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Managing Your Business

Quoi Business Duo Focuses on Accessible Sustainable Healing & Community Outreach

Quoi Spotlight | Swyft Filings

There’s been a focus on sustainability in both personal and business practices in recent years. Many organic products usually come with a higher price tag because of the processes businesses need to go through to make products sustainable. This can make it harder for everyday people to purchase from and support sustainably conscious businesses.

Vicky and Marcus Pierre created Quoi, a fully organic and vegan wellness company, as a way to offer an accessible price point and deliver healing to everyone in their community. Vicky serves as the CEO, and Marcus serves as the COO. 

This female-, minority-founded business provides a variety of healing soaps through Walmart. They also focus on giving back a portion of their revenue each month to organizations in the area that serve Houstonians.

The husband and wife duo sat down with Swyft Filings to discuss their business journey, the lessons learned along the way, and advice for the future generation of business owners.

Tell us about Quoi. How did it start? What’s your mission/goal for your business?

Vicky:

We started Quoi because I grew up with a skin condition. After I married Marcus, I discovered he also has some skin complications. We were trying to find something healthy, organic, and sustainable to help us work through eczema and rashes. 

We decided we’d become our own solution. We created Quoi for overall health, beauty, and our organic healing soaps, but we’re also expanding into other beauty and health lines later down the road.

Marcus:

Our focus has always been to be an asset to our community. That’s why we ensure all of our products are vegan and organic while keeping them at an affordable price. Our partners sometimes get upset because products like ours typically retail for $20, but how reasonable is a $20 bar of soap? We try to keep our prices low and donate 10% of our revenue back to the Houston community. Our purpose goes beyond just making money.

Where did you get the skills and experience to start this organization? Or did they come as you started?

Vicky:

I think they came to be as we started. I worked as a therapist and decided I wanted to build my business and get my MBA. I’m still trying to figure it all out. Marketing, building a website, getting connections with different companies to market our product, and becoming known in the community are all skills we had to learn as we went along. 

While I think both of our respective degrees helped us through a lot of it, at the same time, we still had some trial and error. A lot of trial and error. 

Marcus:

We made many mistakes when we started, from not filing taxes on time to figuring out how often we had to file those taxes. Figuring out our sales and franchise taxes took some time, but we were dedicated to this. In three years, I can honestly say we are finally seeing our efforts pay off in growth.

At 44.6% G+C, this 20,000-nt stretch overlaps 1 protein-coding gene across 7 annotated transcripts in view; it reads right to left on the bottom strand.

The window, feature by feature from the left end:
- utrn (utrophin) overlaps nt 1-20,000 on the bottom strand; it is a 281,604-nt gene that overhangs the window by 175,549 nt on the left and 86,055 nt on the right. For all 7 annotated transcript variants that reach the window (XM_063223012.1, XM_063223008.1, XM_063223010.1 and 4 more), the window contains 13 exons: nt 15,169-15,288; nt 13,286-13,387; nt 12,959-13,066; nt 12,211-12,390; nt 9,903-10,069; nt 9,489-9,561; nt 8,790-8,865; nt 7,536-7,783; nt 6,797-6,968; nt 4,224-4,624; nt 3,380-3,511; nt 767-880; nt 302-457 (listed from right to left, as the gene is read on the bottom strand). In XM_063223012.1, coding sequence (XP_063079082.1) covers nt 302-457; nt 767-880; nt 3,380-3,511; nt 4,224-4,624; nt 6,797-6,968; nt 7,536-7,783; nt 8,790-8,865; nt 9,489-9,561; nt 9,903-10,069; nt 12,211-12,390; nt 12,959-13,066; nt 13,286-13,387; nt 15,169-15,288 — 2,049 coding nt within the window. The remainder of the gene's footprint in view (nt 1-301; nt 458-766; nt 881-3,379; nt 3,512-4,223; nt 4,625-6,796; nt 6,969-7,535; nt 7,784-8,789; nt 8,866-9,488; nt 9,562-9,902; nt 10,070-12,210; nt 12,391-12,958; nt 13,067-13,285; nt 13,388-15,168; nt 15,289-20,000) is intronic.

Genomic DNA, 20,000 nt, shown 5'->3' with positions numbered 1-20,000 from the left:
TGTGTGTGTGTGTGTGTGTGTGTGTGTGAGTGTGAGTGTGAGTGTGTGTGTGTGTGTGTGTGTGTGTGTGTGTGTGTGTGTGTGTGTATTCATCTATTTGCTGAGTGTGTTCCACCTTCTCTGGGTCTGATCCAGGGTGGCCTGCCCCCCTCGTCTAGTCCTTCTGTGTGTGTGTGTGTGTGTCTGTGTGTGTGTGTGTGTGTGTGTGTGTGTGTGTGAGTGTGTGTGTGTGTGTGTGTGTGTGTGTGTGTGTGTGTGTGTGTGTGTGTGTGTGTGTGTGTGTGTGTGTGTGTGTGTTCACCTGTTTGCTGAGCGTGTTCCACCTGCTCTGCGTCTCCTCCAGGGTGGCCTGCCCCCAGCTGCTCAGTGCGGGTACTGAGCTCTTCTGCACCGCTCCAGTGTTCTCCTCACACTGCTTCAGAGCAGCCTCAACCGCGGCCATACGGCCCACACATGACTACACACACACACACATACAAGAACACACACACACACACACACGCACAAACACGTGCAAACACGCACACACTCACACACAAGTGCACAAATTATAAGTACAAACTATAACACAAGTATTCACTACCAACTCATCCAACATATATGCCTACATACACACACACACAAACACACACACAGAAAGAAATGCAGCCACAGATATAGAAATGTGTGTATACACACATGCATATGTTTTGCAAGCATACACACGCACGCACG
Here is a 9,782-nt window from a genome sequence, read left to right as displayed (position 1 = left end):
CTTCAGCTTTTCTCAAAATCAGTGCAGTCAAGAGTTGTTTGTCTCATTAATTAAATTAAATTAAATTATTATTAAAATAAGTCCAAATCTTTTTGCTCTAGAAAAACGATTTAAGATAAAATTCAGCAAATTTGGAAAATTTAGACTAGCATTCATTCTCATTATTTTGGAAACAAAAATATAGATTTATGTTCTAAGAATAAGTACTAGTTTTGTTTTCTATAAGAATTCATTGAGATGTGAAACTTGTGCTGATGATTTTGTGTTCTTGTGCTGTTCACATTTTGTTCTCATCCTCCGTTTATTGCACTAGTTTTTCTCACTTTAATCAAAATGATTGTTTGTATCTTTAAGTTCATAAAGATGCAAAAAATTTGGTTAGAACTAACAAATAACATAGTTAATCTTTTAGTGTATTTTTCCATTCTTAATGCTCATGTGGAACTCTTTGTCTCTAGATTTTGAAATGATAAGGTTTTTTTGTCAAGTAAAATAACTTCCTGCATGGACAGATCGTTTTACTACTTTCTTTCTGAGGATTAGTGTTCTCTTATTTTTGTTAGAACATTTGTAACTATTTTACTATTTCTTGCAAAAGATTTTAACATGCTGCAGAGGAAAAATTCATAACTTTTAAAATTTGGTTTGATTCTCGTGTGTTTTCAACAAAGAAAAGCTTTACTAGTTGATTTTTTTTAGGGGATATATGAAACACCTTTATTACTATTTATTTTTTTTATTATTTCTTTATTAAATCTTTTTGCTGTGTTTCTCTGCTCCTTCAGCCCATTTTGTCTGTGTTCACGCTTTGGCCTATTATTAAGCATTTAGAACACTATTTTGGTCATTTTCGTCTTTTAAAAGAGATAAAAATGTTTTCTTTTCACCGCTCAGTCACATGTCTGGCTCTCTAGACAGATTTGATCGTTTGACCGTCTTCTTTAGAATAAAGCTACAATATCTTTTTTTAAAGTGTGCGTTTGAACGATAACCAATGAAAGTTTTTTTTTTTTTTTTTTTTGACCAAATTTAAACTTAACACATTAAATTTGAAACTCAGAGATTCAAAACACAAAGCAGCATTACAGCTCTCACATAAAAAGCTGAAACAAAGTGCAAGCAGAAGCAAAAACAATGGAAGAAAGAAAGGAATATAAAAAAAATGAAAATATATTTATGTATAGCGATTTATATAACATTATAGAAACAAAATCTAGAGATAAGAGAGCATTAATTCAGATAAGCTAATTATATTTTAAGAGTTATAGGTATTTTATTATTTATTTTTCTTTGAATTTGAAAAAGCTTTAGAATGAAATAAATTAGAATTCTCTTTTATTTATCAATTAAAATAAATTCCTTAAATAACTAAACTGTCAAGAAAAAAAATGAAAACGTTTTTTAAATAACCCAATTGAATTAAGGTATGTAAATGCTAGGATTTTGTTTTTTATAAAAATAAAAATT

What inspired you to start your own business?

Marcus:

To be honest, we just wanted to heal ourselves. I suffer from eczema, and she suffers from alopecia. Our main goal is to impact anyone in our community who suffers from these conditions and more. 

We don’t want to just talk about what we’re going through. We wanted to create something real and tangible, something our customers could hold in their hands and know that it would make a difference in their lives. 

We hope that knowing your product comes from someone also going through these issues translates through to our customers.

Along with the overall affordability of a sustainably made product, what else makes Quoi unique?

Quoi Spotlight 2 | Swyft Filings

Marcus:

All our products are based on combinations we make ourselves using 0 chemicals. When our soaps are yellow, that’s not yellow coloring. It’s ingredients like sage and lavender mixing with others to create that perfect color. 

We also use oil instead of preservatives. When you’re using our soaps, there’s nothing else in there besides what’s from nature. That’s our focus. 

Are there unique challenges you’ve faced as a minority-,female-owned business? What are some positives you’ve seen from being a minority-, female-owned business?

Marcus:

Our biggest challenge was entering the soap market with a unique identity. We had to figure out how our sales would tie into our mission and make sure that we stayed focused on our message through everything we did.

Vicky:

Oh yeah, there are definitely positives. Being able to partner with large brands like Walmart while being a woman representing my community, all while giving back, is so special. 

It’s also been impactful receiving testimonies from other women telling us how we helped save their skin because we understood what they were going through when making our products.